As the novella begins, it’s 1862 and Jonas is newly returned to Leicester. He grew up there, the brilliant only child of a scrap metal man; Jonas’s mother died when he was five. Jonas has been gone from Leicester for many years, first away at school, then studying medical instruction in London for three years. The last time he was home, he’d had a horrific experience in which he watched the town’s then doctor, Parwine, treat a fifteen year old pregnant girl with verbal malice and heinous medical malpractice. Jonas couldn’t stop Parwine, but the experience shaped him significantly. Now back home, he’s taken over Parwine’s medical practice and is ready to find a wife and settle down. He’s made a list of the ten prettiest single young ladies in Leicester and he plans to speak to each of them in hopes that one will suit. The young ladies are, in general, quite interested in Jonas. He’s handsome, tall, and makes a good living. Jonas knows he’s not perfect. As he explains to a friend,
“I’d rather cast my net broadly than miss altogether. And, as it happens, I have a few defects in my character.”
For instance, he was fairly certain that his list of local beauties, arranged by degree of physical attractiveness, was not something that members of the opposite sex would find particularly compelling. Also, he had decided it would be best not to mention his main reason for wanting to marry—that he thought it expedient to procure a regular source of sexual intercourse without risking syphilis.
There is a young lady Jonas sees at church who is not on his top ten list–she’d be eleven–who he decides he should at least talk to in case she improves upon closer inspection. He manages to get her on his arm for a walk in a park a few days later and finds that not only is she definitely number eleven, she’s also unpleasant to talk to. She won’t look him in the eye and returns all his conversational sallies with monotone answers. Jonas finally loses his temper with her and is shocked at her response.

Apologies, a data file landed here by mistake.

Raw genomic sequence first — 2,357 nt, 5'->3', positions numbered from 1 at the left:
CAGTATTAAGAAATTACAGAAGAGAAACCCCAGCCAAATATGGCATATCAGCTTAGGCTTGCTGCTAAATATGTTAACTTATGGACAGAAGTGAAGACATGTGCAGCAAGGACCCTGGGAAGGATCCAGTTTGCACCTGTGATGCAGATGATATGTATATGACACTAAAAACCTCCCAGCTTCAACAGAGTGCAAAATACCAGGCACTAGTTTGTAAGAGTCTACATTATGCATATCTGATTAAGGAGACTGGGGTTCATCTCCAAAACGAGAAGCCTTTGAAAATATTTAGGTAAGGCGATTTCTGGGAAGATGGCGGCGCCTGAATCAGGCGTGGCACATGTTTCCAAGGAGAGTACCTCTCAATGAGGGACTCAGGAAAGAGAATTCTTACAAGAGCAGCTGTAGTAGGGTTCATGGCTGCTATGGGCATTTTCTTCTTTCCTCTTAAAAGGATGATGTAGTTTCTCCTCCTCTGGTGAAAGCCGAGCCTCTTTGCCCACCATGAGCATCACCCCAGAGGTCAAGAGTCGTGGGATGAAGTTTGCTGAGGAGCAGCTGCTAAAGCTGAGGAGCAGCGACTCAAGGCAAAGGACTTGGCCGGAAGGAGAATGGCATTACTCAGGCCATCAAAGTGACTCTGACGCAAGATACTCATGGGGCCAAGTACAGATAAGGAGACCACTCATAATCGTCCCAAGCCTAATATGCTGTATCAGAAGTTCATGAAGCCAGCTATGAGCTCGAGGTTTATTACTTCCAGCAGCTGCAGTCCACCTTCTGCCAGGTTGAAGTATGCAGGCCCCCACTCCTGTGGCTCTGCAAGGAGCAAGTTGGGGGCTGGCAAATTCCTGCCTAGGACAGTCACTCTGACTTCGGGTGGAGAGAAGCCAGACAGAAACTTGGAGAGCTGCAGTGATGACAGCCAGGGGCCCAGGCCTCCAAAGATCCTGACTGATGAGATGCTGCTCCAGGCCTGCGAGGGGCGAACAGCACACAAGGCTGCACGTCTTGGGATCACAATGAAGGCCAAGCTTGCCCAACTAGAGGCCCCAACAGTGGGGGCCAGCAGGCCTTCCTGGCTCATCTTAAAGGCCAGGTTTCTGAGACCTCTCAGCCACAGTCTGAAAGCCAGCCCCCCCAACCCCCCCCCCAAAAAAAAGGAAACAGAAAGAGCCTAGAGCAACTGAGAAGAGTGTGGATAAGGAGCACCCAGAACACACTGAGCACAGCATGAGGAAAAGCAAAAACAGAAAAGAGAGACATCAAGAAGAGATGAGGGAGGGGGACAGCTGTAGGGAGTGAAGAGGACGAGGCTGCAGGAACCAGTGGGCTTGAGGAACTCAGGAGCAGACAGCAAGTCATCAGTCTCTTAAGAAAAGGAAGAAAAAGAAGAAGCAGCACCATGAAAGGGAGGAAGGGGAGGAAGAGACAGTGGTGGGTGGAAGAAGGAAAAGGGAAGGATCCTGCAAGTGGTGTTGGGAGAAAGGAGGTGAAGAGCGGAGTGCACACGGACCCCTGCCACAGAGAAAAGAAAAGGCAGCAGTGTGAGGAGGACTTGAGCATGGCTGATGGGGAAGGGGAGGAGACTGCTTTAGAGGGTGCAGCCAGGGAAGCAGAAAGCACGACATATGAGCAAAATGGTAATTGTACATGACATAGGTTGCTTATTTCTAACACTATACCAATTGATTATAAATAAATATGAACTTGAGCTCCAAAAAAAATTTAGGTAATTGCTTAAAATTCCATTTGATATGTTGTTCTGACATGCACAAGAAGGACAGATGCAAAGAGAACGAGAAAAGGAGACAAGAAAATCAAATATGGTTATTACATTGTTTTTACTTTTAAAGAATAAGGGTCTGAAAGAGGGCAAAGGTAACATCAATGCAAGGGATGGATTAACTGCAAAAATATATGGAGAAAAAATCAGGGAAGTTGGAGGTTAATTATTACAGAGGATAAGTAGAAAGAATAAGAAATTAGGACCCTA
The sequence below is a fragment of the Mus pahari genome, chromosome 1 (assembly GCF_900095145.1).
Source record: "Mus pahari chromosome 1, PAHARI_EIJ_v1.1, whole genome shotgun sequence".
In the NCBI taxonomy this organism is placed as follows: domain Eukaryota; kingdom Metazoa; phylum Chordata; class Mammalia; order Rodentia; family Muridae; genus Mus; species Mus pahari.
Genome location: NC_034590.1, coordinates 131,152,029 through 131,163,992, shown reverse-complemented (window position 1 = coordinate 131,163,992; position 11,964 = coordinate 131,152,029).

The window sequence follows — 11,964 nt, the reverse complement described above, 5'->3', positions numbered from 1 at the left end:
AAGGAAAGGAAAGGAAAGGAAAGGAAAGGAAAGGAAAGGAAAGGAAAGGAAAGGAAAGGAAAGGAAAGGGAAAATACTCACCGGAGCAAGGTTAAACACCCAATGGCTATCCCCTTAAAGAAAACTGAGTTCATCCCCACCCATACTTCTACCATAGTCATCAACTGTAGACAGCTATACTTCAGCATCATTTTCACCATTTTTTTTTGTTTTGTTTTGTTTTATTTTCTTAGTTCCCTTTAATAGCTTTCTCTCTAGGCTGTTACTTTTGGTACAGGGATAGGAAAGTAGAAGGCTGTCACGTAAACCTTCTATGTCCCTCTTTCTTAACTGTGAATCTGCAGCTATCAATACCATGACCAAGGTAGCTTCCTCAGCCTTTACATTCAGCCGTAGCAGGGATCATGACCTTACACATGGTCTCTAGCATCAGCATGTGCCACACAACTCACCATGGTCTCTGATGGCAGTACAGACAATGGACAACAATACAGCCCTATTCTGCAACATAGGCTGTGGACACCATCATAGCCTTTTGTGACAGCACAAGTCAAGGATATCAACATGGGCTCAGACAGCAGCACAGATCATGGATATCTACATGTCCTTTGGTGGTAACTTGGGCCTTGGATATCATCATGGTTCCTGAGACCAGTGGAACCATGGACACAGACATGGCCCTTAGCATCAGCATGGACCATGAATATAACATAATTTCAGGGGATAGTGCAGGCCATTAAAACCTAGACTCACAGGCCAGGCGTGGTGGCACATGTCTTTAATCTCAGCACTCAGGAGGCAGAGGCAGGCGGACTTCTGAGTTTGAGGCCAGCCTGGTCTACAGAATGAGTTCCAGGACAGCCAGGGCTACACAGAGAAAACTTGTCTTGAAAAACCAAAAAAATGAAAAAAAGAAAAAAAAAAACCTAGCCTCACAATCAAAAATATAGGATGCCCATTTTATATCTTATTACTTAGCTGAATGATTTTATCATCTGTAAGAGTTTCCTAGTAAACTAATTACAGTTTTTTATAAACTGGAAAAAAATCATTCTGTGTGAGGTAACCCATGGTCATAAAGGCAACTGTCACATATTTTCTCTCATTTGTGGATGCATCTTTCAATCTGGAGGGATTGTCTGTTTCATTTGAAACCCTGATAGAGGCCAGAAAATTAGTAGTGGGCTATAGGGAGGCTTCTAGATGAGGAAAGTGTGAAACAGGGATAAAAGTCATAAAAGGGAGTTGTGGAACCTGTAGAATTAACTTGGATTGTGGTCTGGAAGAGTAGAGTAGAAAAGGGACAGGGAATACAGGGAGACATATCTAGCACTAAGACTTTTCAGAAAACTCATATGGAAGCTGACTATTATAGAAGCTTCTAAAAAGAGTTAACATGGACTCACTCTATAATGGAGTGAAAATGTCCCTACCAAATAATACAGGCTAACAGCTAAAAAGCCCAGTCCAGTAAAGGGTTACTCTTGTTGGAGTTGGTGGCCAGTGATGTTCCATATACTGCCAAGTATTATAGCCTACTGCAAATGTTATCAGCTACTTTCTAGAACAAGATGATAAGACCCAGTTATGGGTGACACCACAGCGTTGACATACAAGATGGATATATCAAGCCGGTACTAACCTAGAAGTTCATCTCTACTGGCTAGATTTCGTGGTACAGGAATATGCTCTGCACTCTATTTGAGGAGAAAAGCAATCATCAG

Her terse responses brought out the devil in him. He’d not been lying when he said he had a few defects in his personality. He turned to her and spoke with no effort at politeness. “Did you know that before I spoke this sentence, you had uttered twenty percent of the words in the conversation? Now we are much closer to ten percent. It won’t do, Miss Charingford. It won’t do.”
Beside him, she tilted her head. “Won’t it?”
He clenched a fist, annoyed beyond measure. He’d used up his rather limited store of polite conversation already, and she wasn’t even trying. In fact, she was looking up at him resentfully.
“I think it will do,” she said. “I think it will do very well. I know what you are thinking, Doctor Grantham. You’re thinking that I’m easy prey.”
“I’m thinking that?” He wrinkled his nose.
She looked about, as if to verify that nobody was nearby. “That because you know of my faults, of what has happened to me, that I’ll be susceptible to your blackmail and flattery.”
“Blackmail!” he repeated in surprise.
“I don’t care what you think of my moral decay,” she hissed. “I am still alive, and I intend to remain so. I refuse to be ruined. If you try anything, you’ll be sorry.”
It was the look on her face that sparked his recognition—that defiant, accusing glare directed at him once more. It made him catch his breath, remembering the girl from five years ago. He’d worried about her after he left. Every time he’d seen an unwed mother or a prostitute in those intervening years, he’d wondered what horror his silence had brought to her.
And in that moment, as Jonas stares at Lydia, seeing the girl he’d thought destroyed, so alive and so vibrant, Jonas’s list shrinks to one.
Sadly for Jonas, Lydia can’t stand to be near him. Every time she sees him, she remembers the horror of what happened to her five years ago. She’s sure Jonas judges her–he’s the only one living in town other than her parents who know her secret–and when she sees him, all she can see is someone who sees her as so much less than she’s determined to be. Sixteen months pass from their walk in the park, and now, it is two weeks before Christmas. Jonas’s life is breaking his heart. His father, Lucas, is dying and losing his mind in ways that put both Lucas and Henry, the young boy who cares for him, at risk. His love for Lydia has prevented him from marrying any other young woman and Lydia makes it clear every time he talks to her that she dislikes him profoundly. And, no matter how hard he works, he can’t save his indigent patients from the horrors of 19th century poverty.
So, in one last attempt to show Lydia the man he is rather than the man she insists on seeing, he makes her a bet. One of the things he loves best about her is her unflagging joyousness in the face of all the sadness life contains.